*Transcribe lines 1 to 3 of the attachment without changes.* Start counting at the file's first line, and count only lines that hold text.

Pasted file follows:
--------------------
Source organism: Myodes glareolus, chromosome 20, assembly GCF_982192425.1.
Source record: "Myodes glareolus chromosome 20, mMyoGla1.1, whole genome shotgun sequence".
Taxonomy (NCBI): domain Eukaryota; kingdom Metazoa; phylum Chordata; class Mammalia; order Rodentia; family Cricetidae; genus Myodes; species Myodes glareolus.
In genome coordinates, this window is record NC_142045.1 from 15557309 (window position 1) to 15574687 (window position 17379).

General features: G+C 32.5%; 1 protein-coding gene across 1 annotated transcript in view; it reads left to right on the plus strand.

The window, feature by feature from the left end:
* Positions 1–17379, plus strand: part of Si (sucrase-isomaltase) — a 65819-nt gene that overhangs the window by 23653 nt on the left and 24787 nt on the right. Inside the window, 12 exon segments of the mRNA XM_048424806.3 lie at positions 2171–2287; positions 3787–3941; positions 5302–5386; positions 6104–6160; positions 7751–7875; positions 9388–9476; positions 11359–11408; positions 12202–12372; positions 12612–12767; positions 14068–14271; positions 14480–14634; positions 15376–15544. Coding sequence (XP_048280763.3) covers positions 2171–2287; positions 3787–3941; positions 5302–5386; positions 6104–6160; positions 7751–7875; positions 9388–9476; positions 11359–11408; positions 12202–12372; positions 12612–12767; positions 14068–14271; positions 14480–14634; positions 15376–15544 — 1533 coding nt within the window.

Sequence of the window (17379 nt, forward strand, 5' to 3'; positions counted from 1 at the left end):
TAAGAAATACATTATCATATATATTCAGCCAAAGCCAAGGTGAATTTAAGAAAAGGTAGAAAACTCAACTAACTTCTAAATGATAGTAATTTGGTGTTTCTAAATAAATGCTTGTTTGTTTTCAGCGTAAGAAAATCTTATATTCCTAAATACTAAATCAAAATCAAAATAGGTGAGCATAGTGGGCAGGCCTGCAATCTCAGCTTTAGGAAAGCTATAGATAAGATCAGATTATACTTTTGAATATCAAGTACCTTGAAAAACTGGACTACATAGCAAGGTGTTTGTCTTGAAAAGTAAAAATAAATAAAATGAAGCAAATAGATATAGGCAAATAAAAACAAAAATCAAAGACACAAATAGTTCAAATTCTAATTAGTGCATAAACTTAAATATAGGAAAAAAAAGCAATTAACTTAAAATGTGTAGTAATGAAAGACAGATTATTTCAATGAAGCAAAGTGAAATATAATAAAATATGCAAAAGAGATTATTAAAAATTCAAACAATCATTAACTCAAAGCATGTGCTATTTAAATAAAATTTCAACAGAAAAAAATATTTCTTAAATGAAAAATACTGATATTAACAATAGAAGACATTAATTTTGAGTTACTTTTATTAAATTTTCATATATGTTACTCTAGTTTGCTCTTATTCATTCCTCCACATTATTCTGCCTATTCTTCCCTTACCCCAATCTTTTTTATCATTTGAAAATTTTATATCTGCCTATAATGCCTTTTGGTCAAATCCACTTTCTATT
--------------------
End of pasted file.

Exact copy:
Source organism: Myodes glareolus, chromosome 20, assembly GCF_982192425.1.
Source record: "Myodes glareolus chromosome 20, mMyoGla1.1, whole genome shotgun sequence".
Taxonomy (NCBI): domain Eukaryota; kingdom Metazoa; phylum Chordata; class Mammalia; order Rodentia; family Cricetidae; genus Myodes; species Myodes glareolus.